RACHMANINOV Symphony No 2 (Ashkenazy)
Vladimir Ashkenazy has always conducted Rachmaninov’s most extended symphony with conviction, making it feel not one bar too long. Indeed, with the possible exceptions of André Previn and Mariss Jansons, it is difficult to think of a contemporary exponent more completely at home in it. This authoritative, concert-sourced rendering from November 2015 brings their respective tally to three recordings apiece. The differences? Both Previn and Ashkenazy restore the cut that Jansons continues to inflict on the finale while rejecting the modern embrace of the first-movement exposition repeat and the older impulse to terminate that movement with a bogus percussive thwack. Neither favours extremes of tempo although Ashkenazy is closer to Jansons in combining red-bloodedness with agility.
It is the peripherals which have changed most since Ashkenazy made his famous Concertgebouw recording for Decca. Signum’s version was captured in London’s Royal Festival Hall, which means that the sound is somewhat dusty and opaque, belying the advances in digital technology since 1981. Remarkably the producer, then as now, is Andrew Cornall; and given that Ashkenazy and the Philharmonia took the Second Symphony to several acoustically superior UK halls, I sense a missed opportunity.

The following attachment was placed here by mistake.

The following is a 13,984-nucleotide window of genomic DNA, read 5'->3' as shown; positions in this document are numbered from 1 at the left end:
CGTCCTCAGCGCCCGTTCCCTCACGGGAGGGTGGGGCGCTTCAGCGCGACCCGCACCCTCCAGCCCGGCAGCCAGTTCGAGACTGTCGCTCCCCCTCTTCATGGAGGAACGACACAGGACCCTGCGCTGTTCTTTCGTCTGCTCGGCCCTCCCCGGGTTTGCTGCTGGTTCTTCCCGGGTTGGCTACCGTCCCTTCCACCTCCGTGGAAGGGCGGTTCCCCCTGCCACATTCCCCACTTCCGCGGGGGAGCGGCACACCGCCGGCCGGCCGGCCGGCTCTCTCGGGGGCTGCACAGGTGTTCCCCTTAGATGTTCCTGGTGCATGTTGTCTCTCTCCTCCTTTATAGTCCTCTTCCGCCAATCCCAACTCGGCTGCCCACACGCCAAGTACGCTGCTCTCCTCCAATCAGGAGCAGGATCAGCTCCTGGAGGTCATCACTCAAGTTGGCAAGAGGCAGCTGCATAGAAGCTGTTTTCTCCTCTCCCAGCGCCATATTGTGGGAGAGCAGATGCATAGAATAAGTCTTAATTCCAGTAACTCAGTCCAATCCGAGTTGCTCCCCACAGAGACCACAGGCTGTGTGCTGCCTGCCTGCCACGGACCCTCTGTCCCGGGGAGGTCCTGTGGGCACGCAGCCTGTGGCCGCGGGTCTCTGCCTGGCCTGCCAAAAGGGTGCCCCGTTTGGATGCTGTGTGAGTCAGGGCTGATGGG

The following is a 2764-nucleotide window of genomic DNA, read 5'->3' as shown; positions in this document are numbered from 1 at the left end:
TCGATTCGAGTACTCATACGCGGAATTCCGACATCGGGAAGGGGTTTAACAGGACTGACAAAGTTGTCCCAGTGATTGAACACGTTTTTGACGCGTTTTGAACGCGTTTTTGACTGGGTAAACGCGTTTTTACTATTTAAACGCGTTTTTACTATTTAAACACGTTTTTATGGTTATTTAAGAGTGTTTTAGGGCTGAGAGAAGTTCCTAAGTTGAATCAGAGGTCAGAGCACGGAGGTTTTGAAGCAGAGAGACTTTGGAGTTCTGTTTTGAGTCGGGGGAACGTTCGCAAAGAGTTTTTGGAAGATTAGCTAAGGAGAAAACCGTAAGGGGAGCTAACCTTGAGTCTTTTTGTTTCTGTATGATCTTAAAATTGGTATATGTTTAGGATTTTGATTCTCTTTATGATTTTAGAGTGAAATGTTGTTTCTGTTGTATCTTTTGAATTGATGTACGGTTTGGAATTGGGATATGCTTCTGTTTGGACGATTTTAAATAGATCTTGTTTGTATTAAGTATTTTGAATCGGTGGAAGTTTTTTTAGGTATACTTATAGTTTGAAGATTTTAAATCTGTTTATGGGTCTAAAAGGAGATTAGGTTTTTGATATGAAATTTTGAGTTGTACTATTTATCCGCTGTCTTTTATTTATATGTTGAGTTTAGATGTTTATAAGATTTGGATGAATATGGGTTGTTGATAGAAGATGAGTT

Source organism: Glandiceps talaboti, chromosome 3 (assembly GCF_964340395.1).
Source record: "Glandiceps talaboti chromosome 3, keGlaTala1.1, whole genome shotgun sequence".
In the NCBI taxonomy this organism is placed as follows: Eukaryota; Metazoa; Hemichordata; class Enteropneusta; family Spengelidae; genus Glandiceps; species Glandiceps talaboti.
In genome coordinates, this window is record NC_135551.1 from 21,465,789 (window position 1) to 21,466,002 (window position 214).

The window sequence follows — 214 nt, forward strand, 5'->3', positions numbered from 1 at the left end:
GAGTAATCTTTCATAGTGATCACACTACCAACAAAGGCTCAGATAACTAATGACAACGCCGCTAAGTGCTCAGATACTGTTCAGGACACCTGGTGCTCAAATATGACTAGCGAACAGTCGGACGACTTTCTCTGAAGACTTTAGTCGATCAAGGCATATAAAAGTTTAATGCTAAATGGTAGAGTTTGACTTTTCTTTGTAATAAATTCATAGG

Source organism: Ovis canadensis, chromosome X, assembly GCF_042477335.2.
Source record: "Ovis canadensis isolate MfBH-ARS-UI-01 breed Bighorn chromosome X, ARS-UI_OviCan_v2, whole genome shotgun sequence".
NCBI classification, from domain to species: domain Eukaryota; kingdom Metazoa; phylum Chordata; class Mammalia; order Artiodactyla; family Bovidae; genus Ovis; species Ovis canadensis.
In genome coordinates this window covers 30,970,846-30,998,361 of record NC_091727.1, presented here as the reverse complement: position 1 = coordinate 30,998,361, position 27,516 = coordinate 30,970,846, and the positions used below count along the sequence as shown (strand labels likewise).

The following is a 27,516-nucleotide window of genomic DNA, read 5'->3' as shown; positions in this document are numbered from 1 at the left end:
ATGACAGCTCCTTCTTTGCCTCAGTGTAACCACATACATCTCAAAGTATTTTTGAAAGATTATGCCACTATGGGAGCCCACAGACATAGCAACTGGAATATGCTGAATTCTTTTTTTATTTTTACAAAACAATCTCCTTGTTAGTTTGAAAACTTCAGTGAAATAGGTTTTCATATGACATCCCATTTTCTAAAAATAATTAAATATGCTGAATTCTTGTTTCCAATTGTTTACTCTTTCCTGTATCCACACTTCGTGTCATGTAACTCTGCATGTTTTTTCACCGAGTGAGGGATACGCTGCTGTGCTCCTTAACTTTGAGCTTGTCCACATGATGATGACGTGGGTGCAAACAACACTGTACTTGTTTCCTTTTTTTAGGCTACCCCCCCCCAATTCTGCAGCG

On to the booklet, where the designer’s choice of sky-blue backgrounds of varying intensity makes the text difficult to read as well as lending the physical product a curiously unsophisticated look. There’s no doubting the bond between conductor, orchestra and audience – the applause at the end is vociferous – but whether non-attendees will want to supplement Ashkenazy’s studio classic with this newcomer is a moot point.